A narrow majority of Americans support the death penalty. But that support remains at a historic low compared to recent decades.
WHY IT MATTERS — Crime has become a larger concern for Americans over the past two years, but this hasn’t led to renewed support for capital punishment.
HISTORY OF SUPPORT: Gallup began tracking support for capital punishment in 1936. Support peaked in 1994, with 80 percent favoring the death penalty for convicted murders. Since that peak, support has dwindled to 55 percent.
- Unsurprisingly, support for the death penalty varies by party. Seventy-seven percent of Republicans support the death penalty, compared to only 35 percent of Democrats.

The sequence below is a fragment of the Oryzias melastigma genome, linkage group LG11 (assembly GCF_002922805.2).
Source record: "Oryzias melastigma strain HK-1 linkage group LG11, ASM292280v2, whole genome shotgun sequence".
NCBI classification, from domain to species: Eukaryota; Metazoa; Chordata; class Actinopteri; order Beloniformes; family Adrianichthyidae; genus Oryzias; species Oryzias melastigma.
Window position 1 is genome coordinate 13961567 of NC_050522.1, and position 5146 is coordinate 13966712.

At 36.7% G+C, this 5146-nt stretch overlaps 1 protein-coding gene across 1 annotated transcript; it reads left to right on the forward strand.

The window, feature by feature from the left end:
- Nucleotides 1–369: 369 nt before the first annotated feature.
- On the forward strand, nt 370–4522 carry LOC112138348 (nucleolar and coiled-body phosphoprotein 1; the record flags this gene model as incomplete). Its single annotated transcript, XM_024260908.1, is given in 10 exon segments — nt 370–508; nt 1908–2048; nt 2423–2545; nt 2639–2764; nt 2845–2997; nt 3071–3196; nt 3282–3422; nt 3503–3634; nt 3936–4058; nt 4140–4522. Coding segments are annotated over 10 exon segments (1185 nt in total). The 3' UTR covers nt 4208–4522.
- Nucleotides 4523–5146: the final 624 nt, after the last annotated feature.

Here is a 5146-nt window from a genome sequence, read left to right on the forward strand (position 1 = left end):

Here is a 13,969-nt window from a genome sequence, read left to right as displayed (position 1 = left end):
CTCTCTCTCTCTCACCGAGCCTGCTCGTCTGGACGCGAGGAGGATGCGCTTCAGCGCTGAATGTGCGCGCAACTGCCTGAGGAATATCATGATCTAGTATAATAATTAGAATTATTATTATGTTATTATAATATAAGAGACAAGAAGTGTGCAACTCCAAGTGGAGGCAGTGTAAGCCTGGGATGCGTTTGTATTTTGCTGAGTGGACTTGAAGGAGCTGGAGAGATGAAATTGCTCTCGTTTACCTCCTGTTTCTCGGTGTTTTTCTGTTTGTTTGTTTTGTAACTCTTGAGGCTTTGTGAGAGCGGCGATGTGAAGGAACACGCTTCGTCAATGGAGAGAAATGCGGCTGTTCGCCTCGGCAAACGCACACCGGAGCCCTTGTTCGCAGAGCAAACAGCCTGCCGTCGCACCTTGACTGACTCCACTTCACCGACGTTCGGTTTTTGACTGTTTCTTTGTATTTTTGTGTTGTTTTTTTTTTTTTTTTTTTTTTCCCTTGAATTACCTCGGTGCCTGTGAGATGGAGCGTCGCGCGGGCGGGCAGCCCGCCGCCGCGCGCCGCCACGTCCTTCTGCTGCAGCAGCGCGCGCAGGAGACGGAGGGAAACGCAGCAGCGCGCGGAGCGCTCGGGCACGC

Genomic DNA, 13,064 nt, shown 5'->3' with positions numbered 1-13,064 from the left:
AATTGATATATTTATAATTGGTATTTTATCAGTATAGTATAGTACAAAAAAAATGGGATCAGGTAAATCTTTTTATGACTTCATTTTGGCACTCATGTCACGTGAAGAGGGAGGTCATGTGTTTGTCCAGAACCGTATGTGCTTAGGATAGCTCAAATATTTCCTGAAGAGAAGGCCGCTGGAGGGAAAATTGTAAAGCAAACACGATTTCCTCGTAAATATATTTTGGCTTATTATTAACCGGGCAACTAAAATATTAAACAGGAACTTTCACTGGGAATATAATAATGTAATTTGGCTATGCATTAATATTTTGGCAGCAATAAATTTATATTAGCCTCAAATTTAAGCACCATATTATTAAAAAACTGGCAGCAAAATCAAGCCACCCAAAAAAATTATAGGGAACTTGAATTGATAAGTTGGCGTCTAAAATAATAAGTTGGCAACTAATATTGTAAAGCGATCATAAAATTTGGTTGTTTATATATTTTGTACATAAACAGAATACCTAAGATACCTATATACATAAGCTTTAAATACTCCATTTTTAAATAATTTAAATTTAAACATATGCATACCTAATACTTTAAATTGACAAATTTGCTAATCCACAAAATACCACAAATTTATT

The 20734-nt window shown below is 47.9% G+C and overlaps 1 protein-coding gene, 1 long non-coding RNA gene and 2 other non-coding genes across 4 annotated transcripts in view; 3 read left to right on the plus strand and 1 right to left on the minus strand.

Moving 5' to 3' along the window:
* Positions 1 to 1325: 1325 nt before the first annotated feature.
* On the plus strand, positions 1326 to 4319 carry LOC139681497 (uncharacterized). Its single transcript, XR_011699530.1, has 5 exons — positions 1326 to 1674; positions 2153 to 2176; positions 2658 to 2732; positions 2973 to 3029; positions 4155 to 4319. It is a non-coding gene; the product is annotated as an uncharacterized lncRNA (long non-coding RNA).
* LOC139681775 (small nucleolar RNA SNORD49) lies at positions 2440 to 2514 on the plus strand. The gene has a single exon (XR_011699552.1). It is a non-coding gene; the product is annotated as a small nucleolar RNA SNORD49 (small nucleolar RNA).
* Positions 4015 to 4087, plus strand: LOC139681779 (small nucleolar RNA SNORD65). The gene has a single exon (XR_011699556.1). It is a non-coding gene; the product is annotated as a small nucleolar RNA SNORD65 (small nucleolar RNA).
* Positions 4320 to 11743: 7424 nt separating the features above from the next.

- Republican support has remained the most consistent, with support registering between 72 percent and 80 percent since 2000.
- Independents have generally continued to support the death penalty, fluctuating between 49 percent and 68 percent support since 2000.
Democrats’ support for capital punishment has changed the most since 2000, dropping to a record low last year.
BOTTOM LINE—Since 2017, roughly 55 percent of Americans have favored the death penalty for convicted murderers. This level of support has remained steady, although it is lower than readings for the previous 40 years. The decline can be attributed mainly to Democrats’ weakened support.
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